Illegal Immigrant Killing of Nursing Student Elicits Yawns and Deflections from the Media

When government inaction becomes misconduct

By Andrew R. Arthur on February 28, 2024

The killing last Thursday of a 22-year-old Augusta University College of Nursing student — who had been out for a run near her old alma mater, the University of Georgia in Athens (UGA) — has stirred interest in the national media, both because of the shocking and senseless nature of that crime and because the suspect is a Venezuelan migrant who entered illegally in September 2022 only to be released into the United States.

Such interest is to be expected. What was unexpected was the degree to which the murder has elicited yawns and deflection from major news outlets. Government nonfeasance is unavoidable, but when the government deliberately fails to enforce laws intended to keep Americans — both citizens and lawful immigrants — safe, inaction becomes misconduct, and accountability is in order.

The Victim. The victim of this brutal crime was Laken Riley, and she was located by authorities shortly after a friend became concerned that she failed to return home from a routine run and called the police. Riley was found to have suffered blunt force trauma, and attempts to resuscitate her were unsuccessful.

Many of the facts surrounding Riley’s death are disturbing. Countless parents send their kids off to college each year, and hope for the best as their children find their way in the world. Forty thousand students attend UGA, and it’s particularly attractive for some unique reasons — it’s a great school with great sports, and Athens, Ga., is a vibrant, yet sheltering, college town.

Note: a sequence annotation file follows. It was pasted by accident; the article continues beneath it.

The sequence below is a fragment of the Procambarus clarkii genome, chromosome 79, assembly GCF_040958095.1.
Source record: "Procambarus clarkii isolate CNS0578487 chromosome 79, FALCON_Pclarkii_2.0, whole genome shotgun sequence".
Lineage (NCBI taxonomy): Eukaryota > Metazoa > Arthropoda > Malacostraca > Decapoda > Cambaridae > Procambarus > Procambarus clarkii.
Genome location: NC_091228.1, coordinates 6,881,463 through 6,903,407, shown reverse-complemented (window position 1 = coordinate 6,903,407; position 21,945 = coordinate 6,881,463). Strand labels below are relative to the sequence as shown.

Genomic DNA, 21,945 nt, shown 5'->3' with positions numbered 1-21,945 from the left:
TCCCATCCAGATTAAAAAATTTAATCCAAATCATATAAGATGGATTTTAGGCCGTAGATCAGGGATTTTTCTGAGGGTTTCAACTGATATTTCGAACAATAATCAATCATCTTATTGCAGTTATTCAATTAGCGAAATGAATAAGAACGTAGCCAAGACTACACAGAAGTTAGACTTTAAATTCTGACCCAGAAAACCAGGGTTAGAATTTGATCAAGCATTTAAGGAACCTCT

The timing of the crime itself is also shocking. Riley was killed in the morning, in broad daylight, with the call to police being placed just before noon.

It’s been 20 years since there has been a homicide at UGA, and hopefully it will be at least that long before another such senseless crime is committed there.

The Alleged Suspect. Police acted quickly in arresting a suspect in Riley’s homicide, Jose Ibarra, a 26-year-old Venezuelan national. He lived about a mile away from the scene of the attack with his brother, Diego. Both are currently in custody and being held without bond. Police describe the killing as a “crime of opportunity”.

Jose Ibarra didn’t go directly from El Paso, Texas, where he was arrested by Border Patrol agents after entering illegally and paroled into the United States, to Athens, however. NewsNation reports:

According to ICE officials, Ibarra made his way to New York City, where he was arrested Sept. 14, 2023 and charged with “acting in a manner to injure a child less than 17 and a motor vehicle license violation. He was released by the NYPD before a detainer could be issued.”

Here’s how the New York Post describes that earlier alleged offense:

Ibarra ... was working for DoorDash, Uber Eats and a local restaurant when he was arrested in August for endangering the welfare of a child, after he was caught in Queens riding a gas-powered moped with Franco’s son on the back, without any head protection or restraint for the child, according to police sources.

The case was later sealed.

For its part, the NYPD claims that it has no record of his arrest on file.

Jose Ibarra didn’t arrive at the Southwest border alone. Instead, he came to the United States with his wife, Layling Franco, and five-year-old son, according to Fox News. Franco told the New York Post that she married Ibarra:

so we could join our asylum cases. ... He was the person I thought I could see through. We’ve known each other our entire lives. ... He wasn’t aggressive, none of that. ... We had problems as a couple but our problems weren’t physical. We wouldn’t punch but we’d raise our voices.

Diego Ibarra had a September arrest for drunk driving in Georgia, was arrested again for shoplifting in October, and was arrested a third time following Riley’s death when he presented a fake green card to the cops who came to question him in connection with the murder investigation. Apparently, he had also presented the bogus document two weeks ago, to secure a job at UGA as a dishwasher.

Why was he questioned? Local reporting indicates Diego Ibarra matched the description of the suspect in the murder, and was out walking when the police approached him, which prompted him to proffer the card. Respectfully, presenting a fake immigration document to officers is stupid, if not obnoxious.